Today’s low-return environment poses a challenge to investors. We believe investing through a lens of equity style factors—broad, persistent characteristics driving returns—can potentially help investors increase diversification and enhance returns relative to broad market exposure, as we write in our June Global Equity Outlook Focusing on factors. So which equity factors should investor focus on today?
Investors can potentially benefit from exposure to all five major equity style factors for diversification purposes, but returns can be enhanced by tilting or adjusting these exposures through the economic cycle, research from BlackRock’s Factor-based Strategies Group suggests.
The major equity style factors—value, quality, momentum, size and minimum volatility (min vol)—have behaved differently depending on the phase of the economic cycle. We believe there may be years left in the current expansion, as detailed in our latest Global macro outlook. Investors have historically been best rewarded for exposure to momentum in such phases, our analysis of factor performance since 1990 suggests. See the chart below.
We prefer momentum (stocks trending higher) in today’s economic environment. We also see the value factor (the cheapest corners of the market) potentially performing well in coming quarters against a backdrop of stable cyclical expansion. In periods of stable growth, market trends have historically tended to persist while confidence in value stocks rises. Today’s expansionary economic regime favors risk-seeking factors over defensive ones, we believe.
Momentum and value have had a small negative correlation over the past two decades, our analysis of MSCI index data shows. Yet the relationship is not static—and we see the current economic regime supporting both factors in coming quarters. We see the valuations of both factors as fair. Quality and min vol have historically tended to outperform in economic decelerations, as the chart above shows. But we believe these factors can provide some diversification throughout the cycle to cushion against volatility. The performance of size may depend on U.S. politics. Further delays in tax reform could dampen interest in these more domestically geared companies.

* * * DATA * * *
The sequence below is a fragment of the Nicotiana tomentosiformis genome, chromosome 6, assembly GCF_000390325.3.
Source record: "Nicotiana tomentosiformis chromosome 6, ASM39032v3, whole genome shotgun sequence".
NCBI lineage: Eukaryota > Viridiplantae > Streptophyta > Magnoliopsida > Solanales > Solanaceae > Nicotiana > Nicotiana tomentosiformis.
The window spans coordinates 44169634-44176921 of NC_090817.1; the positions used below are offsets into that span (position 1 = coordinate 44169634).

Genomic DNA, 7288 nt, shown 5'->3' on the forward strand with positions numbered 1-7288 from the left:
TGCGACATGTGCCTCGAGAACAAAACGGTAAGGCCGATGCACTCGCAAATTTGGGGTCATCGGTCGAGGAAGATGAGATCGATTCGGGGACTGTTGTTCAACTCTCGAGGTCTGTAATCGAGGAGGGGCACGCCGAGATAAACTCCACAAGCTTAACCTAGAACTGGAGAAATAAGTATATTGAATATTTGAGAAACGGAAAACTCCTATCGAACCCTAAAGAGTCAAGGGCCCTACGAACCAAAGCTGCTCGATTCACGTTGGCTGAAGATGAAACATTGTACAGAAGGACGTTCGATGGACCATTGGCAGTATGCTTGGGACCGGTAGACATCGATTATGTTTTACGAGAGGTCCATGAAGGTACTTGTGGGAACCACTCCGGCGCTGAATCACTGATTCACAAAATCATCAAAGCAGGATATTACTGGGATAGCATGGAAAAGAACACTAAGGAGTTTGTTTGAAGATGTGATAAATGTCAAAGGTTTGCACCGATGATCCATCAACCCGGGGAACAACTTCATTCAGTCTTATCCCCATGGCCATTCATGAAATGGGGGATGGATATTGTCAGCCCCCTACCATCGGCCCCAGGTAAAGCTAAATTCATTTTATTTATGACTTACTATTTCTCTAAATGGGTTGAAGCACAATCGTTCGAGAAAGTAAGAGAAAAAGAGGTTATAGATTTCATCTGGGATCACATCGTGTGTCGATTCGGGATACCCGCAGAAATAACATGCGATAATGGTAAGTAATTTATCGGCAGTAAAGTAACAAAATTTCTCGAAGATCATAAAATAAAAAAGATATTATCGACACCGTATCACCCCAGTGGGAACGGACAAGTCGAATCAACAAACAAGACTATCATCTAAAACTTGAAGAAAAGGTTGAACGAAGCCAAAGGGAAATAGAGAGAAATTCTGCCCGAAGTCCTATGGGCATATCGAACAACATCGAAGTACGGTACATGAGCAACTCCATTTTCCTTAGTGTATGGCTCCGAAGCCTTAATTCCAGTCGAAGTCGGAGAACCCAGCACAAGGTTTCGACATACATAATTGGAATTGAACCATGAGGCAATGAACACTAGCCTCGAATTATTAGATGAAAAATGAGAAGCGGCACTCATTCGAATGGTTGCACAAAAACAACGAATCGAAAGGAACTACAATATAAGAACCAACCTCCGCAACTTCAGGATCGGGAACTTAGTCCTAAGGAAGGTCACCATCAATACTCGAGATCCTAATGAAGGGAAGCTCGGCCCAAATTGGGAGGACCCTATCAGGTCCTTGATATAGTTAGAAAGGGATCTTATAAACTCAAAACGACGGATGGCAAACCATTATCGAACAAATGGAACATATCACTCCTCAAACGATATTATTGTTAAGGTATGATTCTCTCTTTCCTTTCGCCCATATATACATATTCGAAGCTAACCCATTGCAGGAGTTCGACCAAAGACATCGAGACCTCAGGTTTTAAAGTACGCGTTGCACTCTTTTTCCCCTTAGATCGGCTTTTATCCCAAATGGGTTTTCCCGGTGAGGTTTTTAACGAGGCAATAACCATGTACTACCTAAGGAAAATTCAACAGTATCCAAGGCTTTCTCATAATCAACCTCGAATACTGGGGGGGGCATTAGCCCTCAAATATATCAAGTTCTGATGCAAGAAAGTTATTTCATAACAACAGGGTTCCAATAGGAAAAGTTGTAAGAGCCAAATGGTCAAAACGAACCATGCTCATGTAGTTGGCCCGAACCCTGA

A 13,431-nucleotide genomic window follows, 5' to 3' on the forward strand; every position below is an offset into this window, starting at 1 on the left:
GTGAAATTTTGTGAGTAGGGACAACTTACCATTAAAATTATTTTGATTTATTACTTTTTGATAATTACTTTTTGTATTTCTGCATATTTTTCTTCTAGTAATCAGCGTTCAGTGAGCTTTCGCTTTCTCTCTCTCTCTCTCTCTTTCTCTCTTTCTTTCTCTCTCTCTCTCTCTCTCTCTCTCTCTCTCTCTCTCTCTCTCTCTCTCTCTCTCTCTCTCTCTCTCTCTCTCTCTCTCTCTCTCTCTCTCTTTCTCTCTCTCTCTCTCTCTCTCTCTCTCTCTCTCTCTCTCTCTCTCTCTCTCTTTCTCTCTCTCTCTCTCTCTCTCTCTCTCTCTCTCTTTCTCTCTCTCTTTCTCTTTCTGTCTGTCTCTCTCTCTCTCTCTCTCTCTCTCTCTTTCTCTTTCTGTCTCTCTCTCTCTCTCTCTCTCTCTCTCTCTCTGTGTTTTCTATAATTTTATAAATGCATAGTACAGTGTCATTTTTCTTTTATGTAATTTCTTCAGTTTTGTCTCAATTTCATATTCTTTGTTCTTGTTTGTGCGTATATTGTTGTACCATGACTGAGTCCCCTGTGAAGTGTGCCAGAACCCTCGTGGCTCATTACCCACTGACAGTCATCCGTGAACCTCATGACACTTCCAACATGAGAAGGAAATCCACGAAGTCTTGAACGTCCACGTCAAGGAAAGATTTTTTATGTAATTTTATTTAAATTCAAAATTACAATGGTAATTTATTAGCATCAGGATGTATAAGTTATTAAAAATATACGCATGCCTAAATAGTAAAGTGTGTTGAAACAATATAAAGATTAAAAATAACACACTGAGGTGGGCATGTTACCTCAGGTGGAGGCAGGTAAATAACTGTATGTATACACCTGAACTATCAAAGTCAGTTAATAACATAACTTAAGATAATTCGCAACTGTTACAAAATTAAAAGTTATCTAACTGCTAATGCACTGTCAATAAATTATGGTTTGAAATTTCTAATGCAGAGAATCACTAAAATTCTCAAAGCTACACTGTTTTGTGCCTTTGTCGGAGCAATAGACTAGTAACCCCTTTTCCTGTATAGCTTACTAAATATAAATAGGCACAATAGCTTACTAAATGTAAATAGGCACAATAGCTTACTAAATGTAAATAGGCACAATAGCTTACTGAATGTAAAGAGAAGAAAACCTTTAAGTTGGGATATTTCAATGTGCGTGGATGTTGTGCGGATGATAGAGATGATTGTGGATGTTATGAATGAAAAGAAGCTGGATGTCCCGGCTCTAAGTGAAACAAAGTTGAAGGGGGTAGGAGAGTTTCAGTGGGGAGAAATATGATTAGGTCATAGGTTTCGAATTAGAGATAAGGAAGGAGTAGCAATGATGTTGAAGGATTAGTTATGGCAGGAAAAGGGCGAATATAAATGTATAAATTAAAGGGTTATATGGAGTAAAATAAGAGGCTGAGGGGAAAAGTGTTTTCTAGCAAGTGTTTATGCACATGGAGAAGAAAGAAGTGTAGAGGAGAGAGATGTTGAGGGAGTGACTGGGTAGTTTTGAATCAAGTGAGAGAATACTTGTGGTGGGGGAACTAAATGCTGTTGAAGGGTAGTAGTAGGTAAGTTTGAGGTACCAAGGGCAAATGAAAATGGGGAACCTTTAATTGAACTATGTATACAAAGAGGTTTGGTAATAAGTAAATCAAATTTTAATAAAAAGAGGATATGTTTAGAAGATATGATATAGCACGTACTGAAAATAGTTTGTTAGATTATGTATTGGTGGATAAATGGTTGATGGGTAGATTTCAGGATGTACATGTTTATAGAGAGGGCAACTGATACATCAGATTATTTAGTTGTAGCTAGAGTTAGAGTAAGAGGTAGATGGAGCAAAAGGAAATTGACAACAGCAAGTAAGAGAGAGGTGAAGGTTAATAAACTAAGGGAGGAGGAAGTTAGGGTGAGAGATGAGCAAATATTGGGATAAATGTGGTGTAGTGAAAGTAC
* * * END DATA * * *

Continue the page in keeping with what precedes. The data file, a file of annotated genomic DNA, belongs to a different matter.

So what are the risks? Momentum investors should keep an eye on market breadth, we believe. This is a measure of the sustainability of the market trend, which measures the number of advancing stocks relative to the number declining. Our analysis shows that nearly 80% of the names in the each of the major U.S., European and Japanese markets were trading above their one-year moving average as of mid-May. U.S. equity markets have posted solid gains in the six to 12 months following this level of breadth, our analysis of S&P 500 data since 1990 shows. We find similar results for other markets. Robust earnings growth in the first quarter reinforced our view that the breadth of equity performance can be sustained.
We see an unexpected economic regime change as the major risk to value. Lower growth and inflation would weaken the fundamental outlook for cheaper stocks. Factor tilting, rather than short-term in-and-out timing, can help balance opportunities with the aim to improve returns without disrupting the long-term benefits of a diversified factor portfolio, in our view. Finally, the economic regime is the biggest driver of factor performance, although combining this with other indicators such as relative strength, valuation and dispersion can produce better results, we find.
Bottom line: We prefer the momentum and value factors in the current environment, but caution that how investors implement them could lead to different outcomes. Read more in our full Global Equity Outlook.